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Vaccine distribution continues across Maine

As first responders receive vaccines in the coming days and weeks, the University of New England School of Pharmacy is training people to vaccinate.

MAINE, USA — The COVID-19 vaccine that arrived in Maine in recent weeks continues to be distributed to first responders and congregate care facilities across the state.

Some first responders in Maine have already received their first dose of the vaccine, and more will receive the opportunity to be vaccinated in the coming days and weeks.

"It was pretty painless. Took about 30 seconds to get and then I'm being monitored for 15 minutes and I'll be on my way," Lt. Jonathan Keenan of Westbrook EMS said shortly after he got his first dose of the Moderna vaccine.

First responders are not required by the state to receive the vaccine at this time, but it is an option most will take, according to Westbrook Fire Deputy Chief Steve Sloan said will take.

"That speaks volumes because they understand the science behind these vaccines," he told NEWS CENTER Maine.

In Cumberland County, cities and towns are working together to distribute the vaccines. Portland, Scarborough, and Gorham are already administering them, starting with their own EMS departments and then vaccinating departments in other towns in the county.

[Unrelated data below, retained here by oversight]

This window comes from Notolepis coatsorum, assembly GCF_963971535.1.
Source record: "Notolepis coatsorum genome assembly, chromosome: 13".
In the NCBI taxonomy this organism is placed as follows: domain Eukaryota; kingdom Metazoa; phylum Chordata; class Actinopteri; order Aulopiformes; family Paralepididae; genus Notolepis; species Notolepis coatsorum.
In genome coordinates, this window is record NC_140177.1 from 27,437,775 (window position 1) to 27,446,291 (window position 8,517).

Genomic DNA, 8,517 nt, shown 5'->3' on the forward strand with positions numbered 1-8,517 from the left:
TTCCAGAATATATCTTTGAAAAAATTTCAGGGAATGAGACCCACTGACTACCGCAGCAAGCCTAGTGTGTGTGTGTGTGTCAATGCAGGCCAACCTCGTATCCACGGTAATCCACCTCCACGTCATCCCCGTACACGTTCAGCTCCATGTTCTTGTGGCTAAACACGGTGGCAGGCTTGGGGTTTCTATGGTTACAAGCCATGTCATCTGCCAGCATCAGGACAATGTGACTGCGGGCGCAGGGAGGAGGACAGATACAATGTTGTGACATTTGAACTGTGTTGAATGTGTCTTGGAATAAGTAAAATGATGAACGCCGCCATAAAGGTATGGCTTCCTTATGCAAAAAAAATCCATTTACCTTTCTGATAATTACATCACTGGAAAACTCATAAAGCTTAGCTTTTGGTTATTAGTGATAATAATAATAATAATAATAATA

"[It] is a smart move because they're the ones who are going to be in close contact with all these other providers administering vaccines," Sloan said.

Keenan and Lt. Joe Carroll, also of Westbrook EMS, both said that it's important for them to get vaccinated to keep their community safe and to show the community the vaccine itself is safe.

"So that we can show the general public that we believe in the vaccination and it's important for everyone to get it," Carroll said.

"I think it's important for first responders to get the shot because we're out in the community. It's the responsible thing to do so that we can treat people that are sick currently or could potentially be exposed to this," Keenan said.

While vaccines are being administered, more people are needed to do the job, said George Allen, chairman of the Department of Pharmacy at the University of New England.

UNE is training its students and others already in the workforce to administer vaccines, and many of the people who have taken the course have already been certified by the state.

"Many of our faculty, as well as some of our new learners who have put out in the workforce, are now giving COVID vaccines," UNE Professor Dan Mickool said.

"I'm really proud of the fact that we've been able to roll out this program and enhance the number of people able to vaccinate against COVID-19," Allen added.

Last month, Governor Janet Mills signed an executive order allowing pharmacy technicians to administer vaccines.

The University of New England expects to hold an additional course during the spring semester for students and for people already in the workforce.

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